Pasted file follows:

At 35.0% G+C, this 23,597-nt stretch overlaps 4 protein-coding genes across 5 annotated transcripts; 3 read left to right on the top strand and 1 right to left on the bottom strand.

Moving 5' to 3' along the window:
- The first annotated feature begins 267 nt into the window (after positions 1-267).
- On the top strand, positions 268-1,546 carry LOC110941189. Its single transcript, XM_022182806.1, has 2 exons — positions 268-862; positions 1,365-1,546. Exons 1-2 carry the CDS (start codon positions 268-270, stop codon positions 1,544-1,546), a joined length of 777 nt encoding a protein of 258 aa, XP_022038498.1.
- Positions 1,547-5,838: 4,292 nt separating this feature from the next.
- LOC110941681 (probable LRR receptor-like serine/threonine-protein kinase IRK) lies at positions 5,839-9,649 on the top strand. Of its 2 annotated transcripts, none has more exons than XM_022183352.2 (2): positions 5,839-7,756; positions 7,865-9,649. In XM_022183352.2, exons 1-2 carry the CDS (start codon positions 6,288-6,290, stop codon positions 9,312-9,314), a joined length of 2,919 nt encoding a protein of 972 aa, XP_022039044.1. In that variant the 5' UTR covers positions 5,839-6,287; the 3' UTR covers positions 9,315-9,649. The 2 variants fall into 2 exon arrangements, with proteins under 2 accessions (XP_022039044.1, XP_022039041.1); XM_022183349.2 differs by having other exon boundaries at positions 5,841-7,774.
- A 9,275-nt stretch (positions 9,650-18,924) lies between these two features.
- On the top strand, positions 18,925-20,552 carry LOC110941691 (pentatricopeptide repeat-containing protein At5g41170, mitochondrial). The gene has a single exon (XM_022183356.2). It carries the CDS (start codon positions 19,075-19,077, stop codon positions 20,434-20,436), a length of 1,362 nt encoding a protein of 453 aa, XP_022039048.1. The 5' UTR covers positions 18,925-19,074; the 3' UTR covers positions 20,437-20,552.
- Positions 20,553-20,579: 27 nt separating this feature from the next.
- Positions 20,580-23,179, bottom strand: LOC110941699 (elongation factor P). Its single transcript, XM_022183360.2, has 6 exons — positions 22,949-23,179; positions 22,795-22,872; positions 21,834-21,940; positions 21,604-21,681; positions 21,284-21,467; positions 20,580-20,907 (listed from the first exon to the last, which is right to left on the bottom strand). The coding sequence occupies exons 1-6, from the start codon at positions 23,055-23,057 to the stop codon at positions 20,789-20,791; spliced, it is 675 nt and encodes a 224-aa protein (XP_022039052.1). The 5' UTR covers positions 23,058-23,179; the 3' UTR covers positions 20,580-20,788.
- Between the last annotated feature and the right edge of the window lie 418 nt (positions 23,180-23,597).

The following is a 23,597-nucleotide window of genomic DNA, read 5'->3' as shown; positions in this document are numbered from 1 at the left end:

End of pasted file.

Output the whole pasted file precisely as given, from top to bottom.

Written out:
At 35.0% G+C, this 23,597-nt stretch overlaps 4 protein-coding genes across 5 annotated transcripts; 3 read left to right on the top strand and 1 right to left on the bottom strand.

Moving 5' to 3' along the window:
- The first annotated feature begins 267 nt into the window (after positions 1-267).
- On the top strand, positions 268-1,546 carry LOC110941189. Its single transcript, XM_022182806.1, has 2 exons — positions 268-862; positions 1,365-1,546. Exons 1-2 carry the CDS (start codon positions 268-270, stop codon positions 1,544-1,546), a joined length of 777 nt encoding a protein of 258 aa, XP_022038498.1.
- Positions 1,547-5,838: 4,292 nt separating this feature from the next.
- LOC110941681 (probable LRR receptor-like serine/threonine-protein kinase IRK) lies at positions 5,839-9,649 on the top strand. Of its 2 annotated transcripts, none has more exons than XM_022183352.2 (2): positions 5,839-7,756; positions 7,865-9,649. In XM_022183352.2, exons 1-2 carry the CDS (start codon positions 6,288-6,290, stop codon positions 9,312-9,314), a joined length of 2,919 nt encoding a protein of 972 aa, XP_022039044.1. In that variant the 5' UTR covers positions 5,839-6,287; the 3' UTR covers positions 9,315-9,649. The 2 variants fall into 2 exon arrangements, with proteins under 2 accessions (XP_022039044.1, XP_022039041.1); XM_022183349.2 differs by having other exon boundaries at positions 5,841-7,774.
- A 9,275-nt stretch (positions 9,650-18,924) lies between these two features.
- On the top strand, positions 18,925-20,552 carry LOC110941691 (pentatricopeptide repeat-containing protein At5g41170, mitochondrial). The gene has a single exon (XM_022183356.2). It carries the CDS (start codon positions 19,075-19,077, stop codon positions 20,434-20,436), a length of 1,362 nt encoding a protein of 453 aa, XP_022039048.1. The 5' UTR covers positions 18,925-19,074; the 3' UTR covers positions 20,437-20,552.
- Positions 20,553-20,579: 27 nt separating this feature from the next.
- Positions 20,580-23,179, bottom strand: LOC110941699 (elongation factor P). Its single transcript, XM_022183360.2, has 6 exons — positions 22,949-23,179; positions 22,795-22,872; positions 21,834-21,940; positions 21,604-21,681; positions 21,284-21,467; positions 20,580-20,907 (listed from the first exon to the last, which is right to left on the bottom strand). The coding sequence occupies exons 1-6, from the start codon at positions 23,055-23,057 to the stop codon at positions 20,789-20,791; spliced, it is 675 nt and encodes a 224-aa protein (XP_022039052.1). The 5' UTR covers positions 23,058-23,179; the 3' UTR covers positions 20,580-20,788.
- Between the last annotated feature and the right edge of the window lie 418 nt (positions 23,180-23,597).

The following is a 23,597-nucleotide window of genomic DNA, read 5'->3' as shown; positions in this document are numbered from 1 at the left end: